The complement system plays a pivotal protective role in the innate immune response to many pathogens including flaviviruses. Flavivirus nonstructural protein 1 (NS1) is a secreted nonstructural glycoprotein that accumulates in plasma to high levels and is displayed on the surface of infected cells but absent from viral particles. Previous work has defined an immune evasion role of flavivirus NS1 in limiting complement activation by forming a complex with C1s and C4 to promote cleavage of C4 to C4b. In this study, we demonstrate a second mechanism, also involving C4 and its active fragment C4b, by which NS1 antagonizes complement activation. Dengue, West Nile, or yellow fever virus NS1 directly associated with C4b binding protein (C4BP), a complement regulatory plasma protein that attenuates the classical and lectin pathways. Soluble NS1 recruited C4BP to inactivate C4b in solution and on the plasma membrane. Mapping studies revealed that the interaction sites of NS1 on C4BP partially overlap with the C4b binding sites. Together, these studies further define the immune evasion potential of NS1 in reducing the functional capacity of C4 in complement activation and control of flavivirus infection.
The complement system is a key component of the early innate immune response to pathogens. Three activation pathways, the classical (CP), lectin, and alternative pathways (AP), may become engaged to control invading microorganisms. Each complement activation pathway is initiated by a distinct set of recognition molecules and converges at the cleavage of C3 to C3a and C3b. The CP is initiated by the binding of C1q upon IgM or IgG engaging Ag. The lectin pathway is triggered by the binding of mannose-binding lectin or ficolins to defined sugar moieties on microbial surfaces. Both pathways activate C4 and C2, resulting in generation of the common C3 convertase C4b2a that cleaves C3 to C3b. The AP is constitutively activated by spontaneous hydrolysis of C3, resulting in generation of C3b, which deposits on pathogen surfaces. Association of factor B with C3b enables the serine protease factor D to cleave factor B into Bb, which then forms the C3bBb AP C3 convertase. The binding of C3b to C4b2a and C3bBb convertases converts them into the CP (C4b2a3b) and AP (C3bBb3b) C5 convertases, respectively. Cleavage of C5 promotes formation of the membrane attack complex C5b-9 that lyses pathogens or infected cells. Beyond its lytic capacity, complement protects against viral infections by priming adaptive B and T cell responses, triggering leukocyte chemotaxis through the release of anaphylatoxins (C3a and C5a),and opsonizing viruses for phagocytosis and destruction by macrophages (reviewed in Refs. 1, 2).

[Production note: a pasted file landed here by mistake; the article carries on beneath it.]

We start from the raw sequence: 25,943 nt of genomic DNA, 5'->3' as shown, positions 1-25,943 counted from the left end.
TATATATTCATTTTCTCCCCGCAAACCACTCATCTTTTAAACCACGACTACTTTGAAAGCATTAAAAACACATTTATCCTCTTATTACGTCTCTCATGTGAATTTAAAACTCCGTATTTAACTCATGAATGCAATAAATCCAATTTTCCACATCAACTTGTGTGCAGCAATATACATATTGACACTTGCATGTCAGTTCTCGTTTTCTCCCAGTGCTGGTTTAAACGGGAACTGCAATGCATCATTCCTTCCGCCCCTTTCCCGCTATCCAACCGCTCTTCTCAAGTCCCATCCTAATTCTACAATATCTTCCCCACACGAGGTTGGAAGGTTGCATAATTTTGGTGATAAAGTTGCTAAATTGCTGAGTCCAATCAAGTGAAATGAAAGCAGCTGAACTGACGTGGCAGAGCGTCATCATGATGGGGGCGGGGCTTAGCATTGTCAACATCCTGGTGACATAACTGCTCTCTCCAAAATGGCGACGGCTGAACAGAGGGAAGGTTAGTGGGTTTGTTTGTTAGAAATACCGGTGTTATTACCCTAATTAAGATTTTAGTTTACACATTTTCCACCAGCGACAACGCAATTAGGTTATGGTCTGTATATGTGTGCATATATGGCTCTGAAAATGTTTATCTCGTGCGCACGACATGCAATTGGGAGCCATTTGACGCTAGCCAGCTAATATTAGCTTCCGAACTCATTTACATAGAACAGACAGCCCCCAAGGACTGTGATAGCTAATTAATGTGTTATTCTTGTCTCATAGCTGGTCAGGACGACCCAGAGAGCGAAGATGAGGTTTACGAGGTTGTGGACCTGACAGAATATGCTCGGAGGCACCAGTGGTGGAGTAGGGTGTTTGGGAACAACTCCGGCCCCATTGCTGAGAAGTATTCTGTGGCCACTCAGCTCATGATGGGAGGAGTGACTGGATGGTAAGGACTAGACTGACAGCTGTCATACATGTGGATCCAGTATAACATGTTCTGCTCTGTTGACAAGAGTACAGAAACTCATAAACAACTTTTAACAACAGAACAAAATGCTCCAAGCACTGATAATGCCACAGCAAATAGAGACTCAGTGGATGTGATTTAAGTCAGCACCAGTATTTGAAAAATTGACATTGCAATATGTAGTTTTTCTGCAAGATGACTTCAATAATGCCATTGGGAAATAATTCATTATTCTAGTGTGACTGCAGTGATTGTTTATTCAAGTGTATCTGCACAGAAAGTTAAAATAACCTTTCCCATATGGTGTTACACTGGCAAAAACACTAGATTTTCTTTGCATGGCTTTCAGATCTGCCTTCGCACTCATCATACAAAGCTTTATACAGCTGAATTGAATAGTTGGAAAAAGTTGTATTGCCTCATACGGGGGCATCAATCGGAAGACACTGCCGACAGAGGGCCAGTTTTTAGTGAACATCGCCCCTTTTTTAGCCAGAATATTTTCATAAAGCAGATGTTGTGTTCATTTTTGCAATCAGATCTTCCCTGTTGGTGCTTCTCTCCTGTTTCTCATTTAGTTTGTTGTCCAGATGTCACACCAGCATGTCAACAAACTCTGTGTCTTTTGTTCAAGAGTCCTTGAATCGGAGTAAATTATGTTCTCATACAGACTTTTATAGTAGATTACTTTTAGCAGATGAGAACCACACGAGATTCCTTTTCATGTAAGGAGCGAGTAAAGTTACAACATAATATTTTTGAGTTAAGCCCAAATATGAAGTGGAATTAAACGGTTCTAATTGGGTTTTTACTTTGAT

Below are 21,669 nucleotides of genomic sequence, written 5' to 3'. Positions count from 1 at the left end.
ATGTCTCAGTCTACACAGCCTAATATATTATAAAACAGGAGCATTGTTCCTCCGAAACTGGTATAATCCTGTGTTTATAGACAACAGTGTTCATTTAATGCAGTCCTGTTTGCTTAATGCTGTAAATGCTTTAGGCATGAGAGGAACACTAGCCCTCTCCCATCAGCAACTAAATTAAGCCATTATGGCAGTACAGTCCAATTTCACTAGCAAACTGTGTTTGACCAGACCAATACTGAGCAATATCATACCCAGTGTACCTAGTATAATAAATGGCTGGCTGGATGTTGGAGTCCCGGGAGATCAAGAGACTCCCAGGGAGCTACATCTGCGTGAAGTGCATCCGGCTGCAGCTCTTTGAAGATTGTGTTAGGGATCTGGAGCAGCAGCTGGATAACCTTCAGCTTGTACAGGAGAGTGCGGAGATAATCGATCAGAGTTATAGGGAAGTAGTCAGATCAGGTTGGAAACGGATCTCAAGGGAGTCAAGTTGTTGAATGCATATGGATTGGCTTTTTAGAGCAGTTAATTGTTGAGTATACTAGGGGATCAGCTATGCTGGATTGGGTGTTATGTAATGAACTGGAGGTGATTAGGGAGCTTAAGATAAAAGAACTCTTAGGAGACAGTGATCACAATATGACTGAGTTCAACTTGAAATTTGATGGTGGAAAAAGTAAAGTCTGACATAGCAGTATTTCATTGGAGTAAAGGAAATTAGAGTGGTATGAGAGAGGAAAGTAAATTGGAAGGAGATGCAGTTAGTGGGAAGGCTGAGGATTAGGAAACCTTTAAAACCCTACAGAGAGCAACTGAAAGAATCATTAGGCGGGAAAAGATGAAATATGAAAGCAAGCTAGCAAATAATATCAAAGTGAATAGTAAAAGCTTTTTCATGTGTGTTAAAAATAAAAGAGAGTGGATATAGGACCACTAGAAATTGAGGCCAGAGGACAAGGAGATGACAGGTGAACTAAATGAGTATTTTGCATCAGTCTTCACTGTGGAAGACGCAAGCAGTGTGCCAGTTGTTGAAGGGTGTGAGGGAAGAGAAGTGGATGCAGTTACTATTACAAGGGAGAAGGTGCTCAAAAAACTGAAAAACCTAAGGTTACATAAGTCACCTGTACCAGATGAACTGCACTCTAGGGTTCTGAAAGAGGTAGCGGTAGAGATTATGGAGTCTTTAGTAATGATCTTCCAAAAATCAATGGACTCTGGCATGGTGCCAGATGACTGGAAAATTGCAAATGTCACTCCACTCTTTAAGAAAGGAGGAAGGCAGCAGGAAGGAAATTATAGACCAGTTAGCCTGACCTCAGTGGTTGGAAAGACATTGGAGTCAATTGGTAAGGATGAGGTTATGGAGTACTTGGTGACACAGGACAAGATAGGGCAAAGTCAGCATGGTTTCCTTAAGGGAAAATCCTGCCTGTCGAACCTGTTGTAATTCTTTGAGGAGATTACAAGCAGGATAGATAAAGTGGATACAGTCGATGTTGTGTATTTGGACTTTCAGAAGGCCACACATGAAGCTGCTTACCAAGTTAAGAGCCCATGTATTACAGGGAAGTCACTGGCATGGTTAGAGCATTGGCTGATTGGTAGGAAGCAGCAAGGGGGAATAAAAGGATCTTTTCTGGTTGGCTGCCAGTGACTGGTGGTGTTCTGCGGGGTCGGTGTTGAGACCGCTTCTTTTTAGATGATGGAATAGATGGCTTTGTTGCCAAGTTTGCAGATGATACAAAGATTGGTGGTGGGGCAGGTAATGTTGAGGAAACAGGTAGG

In response to these protective functions, many viral pathogens have evolved evasion strategies to limit complement-mediated control, including the display of surface proteins that bind the Fc domain of Abs to prevent C1q-dependent complement activation, secretion of viral proteins that mimic or recruit host complement regulators, expression of viral proteins that degrade key complement components, direct incorporation of host complement negative regulatory proteins onto the virion surface, and upregulation of complement regulatory proteins on the surface of infected cells (reviewed in Refs. 1–3).
C4b binding protein (C4BP) is the primary fluid-phase regulator of the CP and lectin pathways. The 570-kDa glycoprotein has a large spider-like structure and is composed of seven identical 70-kDa α-chains and one 45-kDa β-chain that are linked by disulfide bonds at their C-terminal domains (4). C4BP is synthesized and secreted primarily by hepatocytes and accumulates to high levels (150–300 μg/ml) in human plasma (5). Similar to other regulators of complement activation for which genes are encoded on the long arm of chromosome 1, the α- and β-chains of C4BP contain eight and three complement control protein (CCP) modules, respectively (6). C4BP regulates complement activation by interacting with the noncatalytic subunit C4b of the CP and lectin pathway C3 and C5 convertases; it inhibits convertase assembly, enhances convertase decay, and has cofactor activity for the serine protease factor I, which cleaves and thereby inactivates fluid-phase and cell-bound C4b (7–10).